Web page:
Posted by Nydia Streets of Streets Law in Florida Alimony
When a party who is ordered to pay alimony retires, he or she may be able to seek a modification or termination of the alimony obligation. This issue was discussed in the case Holder v. Lopez, 1D18-1870 (Fla. 1st DCA June 7, 2019) in which the trial court denied the former husband’s petition to terminate alimony after he retired at age 65.
The former husband was a truck driver before he retired. He was ordered to pay permanent Florida alimony to his former wife and their marital settlement agreement nor the final judgment indicated what would happen to the alimony once he retired. The trial court reduced the alimony but did not terminate it, and the former husband appeal.
The appellate court reversed on two grounds. First, the trial court erred in imputing non-existing housing expenses to the former wife. The evidence showed the former wife was living with her adult children on a rotating basis to spend time with her grandchildren. Her monthly living expenses were being met with her social security and medicare disability benefits plus a share of the former husband’s military retirement payments. The former wife had racked up credit card debt largely in part to her buying craft supplies for activities with her grandchildren. The appellate court noted the trial court did not consider the former wife’s ability to earn income as a caretaker since she was doing so for free for family members even though she claimed to be totally disabled.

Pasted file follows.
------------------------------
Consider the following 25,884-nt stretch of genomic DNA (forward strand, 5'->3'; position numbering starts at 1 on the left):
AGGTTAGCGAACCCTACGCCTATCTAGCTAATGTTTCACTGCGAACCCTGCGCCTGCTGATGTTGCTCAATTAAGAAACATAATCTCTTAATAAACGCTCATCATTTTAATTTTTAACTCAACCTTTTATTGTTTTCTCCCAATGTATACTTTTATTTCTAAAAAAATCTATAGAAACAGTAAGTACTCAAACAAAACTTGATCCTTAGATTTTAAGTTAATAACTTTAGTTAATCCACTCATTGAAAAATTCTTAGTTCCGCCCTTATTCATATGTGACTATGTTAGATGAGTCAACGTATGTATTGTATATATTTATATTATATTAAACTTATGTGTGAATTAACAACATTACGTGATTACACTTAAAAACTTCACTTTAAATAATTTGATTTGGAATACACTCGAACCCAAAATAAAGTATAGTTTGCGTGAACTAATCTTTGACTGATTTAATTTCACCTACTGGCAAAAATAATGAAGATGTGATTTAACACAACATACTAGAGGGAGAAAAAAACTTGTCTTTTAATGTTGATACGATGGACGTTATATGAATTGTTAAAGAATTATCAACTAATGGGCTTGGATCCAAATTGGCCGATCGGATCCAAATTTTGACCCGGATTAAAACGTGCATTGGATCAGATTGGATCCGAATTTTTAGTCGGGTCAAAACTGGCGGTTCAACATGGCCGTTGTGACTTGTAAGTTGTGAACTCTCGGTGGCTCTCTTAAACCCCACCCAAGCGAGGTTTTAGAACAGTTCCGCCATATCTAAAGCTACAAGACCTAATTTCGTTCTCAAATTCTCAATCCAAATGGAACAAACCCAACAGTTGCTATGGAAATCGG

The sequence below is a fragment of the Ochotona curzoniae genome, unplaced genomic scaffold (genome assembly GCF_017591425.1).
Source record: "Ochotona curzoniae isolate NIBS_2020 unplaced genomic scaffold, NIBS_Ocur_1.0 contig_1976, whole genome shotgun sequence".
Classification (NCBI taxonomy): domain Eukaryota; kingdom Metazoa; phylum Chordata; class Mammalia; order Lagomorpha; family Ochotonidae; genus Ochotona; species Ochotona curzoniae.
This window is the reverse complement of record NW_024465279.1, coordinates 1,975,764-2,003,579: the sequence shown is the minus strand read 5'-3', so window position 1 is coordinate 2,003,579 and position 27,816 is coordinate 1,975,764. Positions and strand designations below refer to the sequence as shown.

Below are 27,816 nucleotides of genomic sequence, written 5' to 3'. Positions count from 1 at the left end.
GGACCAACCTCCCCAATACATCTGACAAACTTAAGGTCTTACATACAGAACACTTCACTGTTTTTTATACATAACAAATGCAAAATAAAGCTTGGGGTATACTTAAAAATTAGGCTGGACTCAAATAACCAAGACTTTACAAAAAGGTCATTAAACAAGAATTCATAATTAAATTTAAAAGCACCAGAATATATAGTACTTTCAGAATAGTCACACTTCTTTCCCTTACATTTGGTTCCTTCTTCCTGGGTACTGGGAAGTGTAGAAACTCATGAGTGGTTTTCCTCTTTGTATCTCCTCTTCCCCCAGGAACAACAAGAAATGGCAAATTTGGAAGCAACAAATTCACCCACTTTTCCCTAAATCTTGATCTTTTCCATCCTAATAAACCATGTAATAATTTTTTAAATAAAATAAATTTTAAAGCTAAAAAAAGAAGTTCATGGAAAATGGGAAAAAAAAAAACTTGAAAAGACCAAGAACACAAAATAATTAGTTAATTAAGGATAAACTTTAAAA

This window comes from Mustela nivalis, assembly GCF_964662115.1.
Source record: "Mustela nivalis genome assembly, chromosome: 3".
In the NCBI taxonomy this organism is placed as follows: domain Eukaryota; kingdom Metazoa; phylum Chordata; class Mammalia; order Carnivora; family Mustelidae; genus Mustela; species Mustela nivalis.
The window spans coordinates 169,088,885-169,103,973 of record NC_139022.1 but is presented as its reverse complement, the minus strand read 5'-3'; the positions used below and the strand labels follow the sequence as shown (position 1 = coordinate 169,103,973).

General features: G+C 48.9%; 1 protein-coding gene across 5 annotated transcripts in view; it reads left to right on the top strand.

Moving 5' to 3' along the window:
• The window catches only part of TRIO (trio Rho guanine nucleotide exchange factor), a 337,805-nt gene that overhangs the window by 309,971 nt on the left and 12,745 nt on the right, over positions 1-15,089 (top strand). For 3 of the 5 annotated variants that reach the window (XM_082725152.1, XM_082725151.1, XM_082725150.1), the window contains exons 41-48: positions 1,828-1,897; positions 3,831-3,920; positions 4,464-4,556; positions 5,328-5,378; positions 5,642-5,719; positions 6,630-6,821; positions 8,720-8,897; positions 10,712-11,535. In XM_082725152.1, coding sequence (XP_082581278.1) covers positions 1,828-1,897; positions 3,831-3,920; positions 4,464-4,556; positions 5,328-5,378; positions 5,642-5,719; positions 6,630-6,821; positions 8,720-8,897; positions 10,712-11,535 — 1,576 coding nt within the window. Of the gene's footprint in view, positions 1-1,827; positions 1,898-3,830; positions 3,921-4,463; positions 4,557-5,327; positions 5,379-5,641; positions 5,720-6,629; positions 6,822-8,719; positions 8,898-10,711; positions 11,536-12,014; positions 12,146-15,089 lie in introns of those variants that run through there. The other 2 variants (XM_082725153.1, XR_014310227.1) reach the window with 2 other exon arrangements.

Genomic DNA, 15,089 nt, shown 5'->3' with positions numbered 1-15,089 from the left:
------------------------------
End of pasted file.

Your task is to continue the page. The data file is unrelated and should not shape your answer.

Next, although the trial court found the former husband was unable to continue as a truck driver, it imputed part-time minimum wages to him. The appellate court disagreed, holding, “Former Husband's decision to retire was reasonable. He was sixty-five years old, which he testified was five years older than the age at which most truckers retire. He had a variety of physical limitations and ailments related to age and the physical labor associated with thirty-six years of military service overlapping with twenty-one years working as a truck driver, for a total of nearly fifty years of work. The evidence of his physical limitations included Former Husband's testimony as well as documentation from a physician that Former Husband suffered from fibromyalgia, back pain, and fatigue, and was unable to work. These factors demonstrate reasonableness and a substantial change of circumstances warranting modification or termination of alimony.”
The appellate court further held, “It was error for the trial court to proceed to an imputed-income analysis, because the retirement was reasonable as supported by the undisputed evidence. A reasonable retirement under these circumstances does not constitute voluntary under-employment.” If you are on either side of a petition to modify or terminate alimony in Florida, contact a Miami divorce lawyer for help. A consultation may be your first and best step to understanding your rights and remedies.